“The Justice Department tries to silence and imprison whistleblowers who expose the barbarism of transgender medicine”

Madeleine Rowley

According to a letter written by Haim’s lawyers, Assistant U.S. Attorney Tina Ansari admitted that she hadn’t reviewed the purported evidence against Haim and was instead relying on what FBI agents told her. In the same discussion, Ansari insisted that the documents Haim sent to Rufo included children’s names, but nothing in the documents Rufo saw identified any individuals. All were redacted. The prosecutor then asked Haim to admit wrongdoing, telling him that he should apologize to the families of the children who received transgender medical interventions at TCH if he wanted her to help him avoid a felony prosecution. When this tactic failed, Ansari intimated that the families would sue if she didn’t bring criminal charges.

Roger Severino, vice president of domestic policy for the Heritage Foundation and a former HIPAA regulator at the Department of Health and Human Services, called Haim’s prosecution “outrageous.” As Severino notes, Haim blew the whistle in good faith in a state “where it’s illegal to do these experimental surgeries on minors.” (In September 2023, Texas attorney general Ken Paxton announced that SB 14, a new law banning gender-transition procedures for minors in Texas, had gone into effect.)

Ansari’s zeal to prosecute Haim is especially strange, given her lack of knowledge of HIPAA law, as noted in a letter from Haim’s lawyers. In the past, Ansari has prosecuted cases involving doctors who falsified patient-care documents to receive higher insurance payouts, a health-center owner who scammed Medicare out of millions based on fraudulent claims, and a pharmacist who submitted false claims to Tricare and other federal insurance programs while pocketing $22 million. Yet she moved to indict Haim in this case, despite his having no profit motive, and despite the Texas Attorney General’s Office declining to act on the case for six months.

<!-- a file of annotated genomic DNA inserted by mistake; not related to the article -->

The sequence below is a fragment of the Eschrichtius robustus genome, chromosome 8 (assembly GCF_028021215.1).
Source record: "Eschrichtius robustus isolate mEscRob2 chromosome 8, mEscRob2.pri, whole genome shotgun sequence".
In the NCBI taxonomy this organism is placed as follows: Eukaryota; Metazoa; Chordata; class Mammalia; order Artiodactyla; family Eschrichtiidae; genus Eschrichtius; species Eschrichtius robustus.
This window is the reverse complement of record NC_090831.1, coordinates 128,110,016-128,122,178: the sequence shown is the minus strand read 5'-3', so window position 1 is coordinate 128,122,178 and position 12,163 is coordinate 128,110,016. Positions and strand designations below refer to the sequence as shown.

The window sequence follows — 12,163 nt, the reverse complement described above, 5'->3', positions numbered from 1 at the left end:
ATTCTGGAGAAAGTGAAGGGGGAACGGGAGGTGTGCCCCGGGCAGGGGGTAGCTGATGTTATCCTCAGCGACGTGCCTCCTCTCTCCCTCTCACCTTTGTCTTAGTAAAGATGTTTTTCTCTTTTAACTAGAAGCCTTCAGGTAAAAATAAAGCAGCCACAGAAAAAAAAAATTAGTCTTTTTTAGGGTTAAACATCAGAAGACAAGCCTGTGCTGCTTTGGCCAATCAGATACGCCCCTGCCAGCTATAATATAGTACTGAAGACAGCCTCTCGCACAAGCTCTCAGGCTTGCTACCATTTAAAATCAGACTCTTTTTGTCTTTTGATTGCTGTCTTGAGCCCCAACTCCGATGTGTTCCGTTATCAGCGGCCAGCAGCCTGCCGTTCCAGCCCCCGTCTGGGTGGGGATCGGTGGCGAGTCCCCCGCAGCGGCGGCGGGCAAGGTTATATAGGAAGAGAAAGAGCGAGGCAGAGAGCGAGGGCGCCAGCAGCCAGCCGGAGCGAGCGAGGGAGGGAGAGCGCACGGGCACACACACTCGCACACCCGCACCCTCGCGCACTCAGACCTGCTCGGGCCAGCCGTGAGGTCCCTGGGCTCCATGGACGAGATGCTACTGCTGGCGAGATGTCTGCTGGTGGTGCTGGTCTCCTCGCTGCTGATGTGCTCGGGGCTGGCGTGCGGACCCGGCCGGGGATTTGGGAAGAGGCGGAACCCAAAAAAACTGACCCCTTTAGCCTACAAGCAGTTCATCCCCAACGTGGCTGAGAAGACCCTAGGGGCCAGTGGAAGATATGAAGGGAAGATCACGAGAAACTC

Dan Epstein, vice president of America First Legal, a conservative public-interest law group, calls the Haim indictment an overreach of epic proportions. “The fact that Texas state attorneys decided not to bring action on this case says that there wasn’t much public concern over it,” Epstein said. “This is a policy matter, and as a prosecutor if you’re enforcing legal policy and statute, you have to exercise some level of discretion.”

Paragraph 19 of the indictment alleges that Haim’s disclosures to Rufo resulted in “financial loss” to TCH, and that Haim blew the whistle out of “malicious intent.” Haim, for his part, observes that he swore an oath to “do no harm” and believed he had a duty to disclose alleged TCH’s secret gender clinic to prevent further harm to children undergoing procedures for which there is a lack of long-term evidence of efficacy (or safety).